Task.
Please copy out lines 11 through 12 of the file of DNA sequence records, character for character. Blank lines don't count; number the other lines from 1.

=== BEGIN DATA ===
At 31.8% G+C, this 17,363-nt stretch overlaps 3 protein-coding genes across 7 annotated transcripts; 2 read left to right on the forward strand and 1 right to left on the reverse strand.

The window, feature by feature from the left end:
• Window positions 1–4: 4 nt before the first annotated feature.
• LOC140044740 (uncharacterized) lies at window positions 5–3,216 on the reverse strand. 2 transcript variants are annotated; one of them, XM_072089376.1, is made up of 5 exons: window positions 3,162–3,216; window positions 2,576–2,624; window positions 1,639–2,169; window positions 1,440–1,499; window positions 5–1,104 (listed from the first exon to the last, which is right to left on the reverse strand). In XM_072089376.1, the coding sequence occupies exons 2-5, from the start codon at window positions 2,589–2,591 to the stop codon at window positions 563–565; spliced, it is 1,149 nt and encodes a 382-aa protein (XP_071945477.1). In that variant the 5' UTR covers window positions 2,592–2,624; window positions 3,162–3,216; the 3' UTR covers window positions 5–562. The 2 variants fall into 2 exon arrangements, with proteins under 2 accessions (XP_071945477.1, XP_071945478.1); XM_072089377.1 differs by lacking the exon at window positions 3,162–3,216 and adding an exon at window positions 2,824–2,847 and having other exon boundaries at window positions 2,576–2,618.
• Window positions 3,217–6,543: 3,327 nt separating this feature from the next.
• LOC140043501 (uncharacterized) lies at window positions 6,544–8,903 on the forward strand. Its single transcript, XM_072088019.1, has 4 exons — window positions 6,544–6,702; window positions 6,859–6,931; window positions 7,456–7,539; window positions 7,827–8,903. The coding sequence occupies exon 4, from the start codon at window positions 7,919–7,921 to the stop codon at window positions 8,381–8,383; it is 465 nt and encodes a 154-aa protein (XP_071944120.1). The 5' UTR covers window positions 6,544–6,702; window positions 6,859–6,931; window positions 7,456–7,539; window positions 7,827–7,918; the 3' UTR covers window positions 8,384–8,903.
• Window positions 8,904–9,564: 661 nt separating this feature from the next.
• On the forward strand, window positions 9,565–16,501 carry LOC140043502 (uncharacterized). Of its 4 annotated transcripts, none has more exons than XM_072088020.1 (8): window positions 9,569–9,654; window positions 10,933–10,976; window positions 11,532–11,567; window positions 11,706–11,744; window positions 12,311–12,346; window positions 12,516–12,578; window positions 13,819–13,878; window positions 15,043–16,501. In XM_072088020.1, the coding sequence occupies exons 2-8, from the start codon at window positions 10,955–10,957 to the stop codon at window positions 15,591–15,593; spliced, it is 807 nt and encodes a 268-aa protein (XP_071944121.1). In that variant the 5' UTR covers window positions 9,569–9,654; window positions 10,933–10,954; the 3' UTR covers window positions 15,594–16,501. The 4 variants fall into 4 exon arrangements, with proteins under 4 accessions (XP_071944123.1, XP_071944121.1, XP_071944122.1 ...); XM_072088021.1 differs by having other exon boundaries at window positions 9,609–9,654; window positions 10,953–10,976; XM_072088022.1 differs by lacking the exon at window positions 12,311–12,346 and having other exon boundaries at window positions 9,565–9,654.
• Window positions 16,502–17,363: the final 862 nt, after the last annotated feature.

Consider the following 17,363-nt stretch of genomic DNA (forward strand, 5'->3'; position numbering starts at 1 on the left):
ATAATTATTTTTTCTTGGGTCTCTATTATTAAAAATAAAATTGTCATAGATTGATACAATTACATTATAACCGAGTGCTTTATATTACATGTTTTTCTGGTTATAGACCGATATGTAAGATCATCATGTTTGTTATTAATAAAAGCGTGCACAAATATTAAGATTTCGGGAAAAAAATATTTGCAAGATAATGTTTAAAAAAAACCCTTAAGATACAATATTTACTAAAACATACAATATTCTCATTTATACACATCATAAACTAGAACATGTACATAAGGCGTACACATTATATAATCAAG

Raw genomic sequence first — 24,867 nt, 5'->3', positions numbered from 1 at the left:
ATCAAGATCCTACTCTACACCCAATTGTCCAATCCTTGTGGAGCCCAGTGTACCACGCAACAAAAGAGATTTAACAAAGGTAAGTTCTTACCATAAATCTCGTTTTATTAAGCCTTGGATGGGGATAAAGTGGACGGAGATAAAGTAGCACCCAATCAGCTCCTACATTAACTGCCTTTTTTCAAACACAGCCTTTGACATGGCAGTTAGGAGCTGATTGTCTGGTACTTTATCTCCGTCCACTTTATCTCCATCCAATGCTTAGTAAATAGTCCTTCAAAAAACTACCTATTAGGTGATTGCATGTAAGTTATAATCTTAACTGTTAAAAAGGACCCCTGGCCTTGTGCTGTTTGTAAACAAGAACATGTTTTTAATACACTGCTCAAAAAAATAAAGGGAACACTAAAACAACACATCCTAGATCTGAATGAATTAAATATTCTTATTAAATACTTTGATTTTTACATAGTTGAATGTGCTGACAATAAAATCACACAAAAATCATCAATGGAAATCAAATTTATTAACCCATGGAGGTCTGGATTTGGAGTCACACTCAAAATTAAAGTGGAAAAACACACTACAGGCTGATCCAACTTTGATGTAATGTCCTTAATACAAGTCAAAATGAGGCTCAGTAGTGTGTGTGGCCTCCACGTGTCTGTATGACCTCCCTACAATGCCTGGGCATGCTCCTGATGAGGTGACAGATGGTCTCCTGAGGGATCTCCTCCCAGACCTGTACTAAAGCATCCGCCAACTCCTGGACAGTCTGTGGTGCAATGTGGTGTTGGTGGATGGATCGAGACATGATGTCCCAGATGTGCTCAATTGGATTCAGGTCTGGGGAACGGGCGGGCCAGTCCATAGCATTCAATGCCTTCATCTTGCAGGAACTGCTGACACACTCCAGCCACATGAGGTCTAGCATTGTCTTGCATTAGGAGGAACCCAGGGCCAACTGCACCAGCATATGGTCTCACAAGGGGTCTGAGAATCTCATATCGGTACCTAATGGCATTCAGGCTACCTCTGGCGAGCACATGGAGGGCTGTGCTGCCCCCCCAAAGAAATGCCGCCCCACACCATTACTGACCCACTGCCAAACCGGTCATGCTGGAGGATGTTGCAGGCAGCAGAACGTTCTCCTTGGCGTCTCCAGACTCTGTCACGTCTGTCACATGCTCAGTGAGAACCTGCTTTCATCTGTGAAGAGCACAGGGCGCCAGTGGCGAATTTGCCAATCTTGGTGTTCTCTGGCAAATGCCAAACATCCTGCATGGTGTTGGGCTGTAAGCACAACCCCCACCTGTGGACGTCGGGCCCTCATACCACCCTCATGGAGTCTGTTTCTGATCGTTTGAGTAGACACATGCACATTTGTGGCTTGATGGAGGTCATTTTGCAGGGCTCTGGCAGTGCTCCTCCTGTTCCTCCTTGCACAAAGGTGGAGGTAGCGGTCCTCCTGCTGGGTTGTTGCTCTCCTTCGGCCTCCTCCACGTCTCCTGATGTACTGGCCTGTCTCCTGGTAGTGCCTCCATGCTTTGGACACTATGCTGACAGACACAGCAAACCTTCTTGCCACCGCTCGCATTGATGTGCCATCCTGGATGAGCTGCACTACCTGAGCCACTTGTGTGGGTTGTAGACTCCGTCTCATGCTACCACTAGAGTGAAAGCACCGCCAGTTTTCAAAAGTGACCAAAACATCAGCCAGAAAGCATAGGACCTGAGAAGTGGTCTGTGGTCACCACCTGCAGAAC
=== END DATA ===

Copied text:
ATAATTATTTTTTCTTGGGTCTCTATTATTAAAAATAAAATTGTCATAGATTGATACAATTACATTATAACCGAGTGCTTTATATTACATGTTTTTCTGGTTATAGACCGATATGTAAGATCATCATGTTTGTTATTAATAAAAGCGTGCACAAATATTAAGATTTCGGGAAAAAAATATTTGCAAGATAATGTTTAAAAAAAACCCTTAAGATACAATATTTACTAAAACATACAATATTCTCATTTATACACATCATAAACTAGAACATGTACATAAGGCGTACACATTATATAATCAAG

Raw genomic sequence first — 24,867 nt, 5'->3', positions numbered from 1 at the left: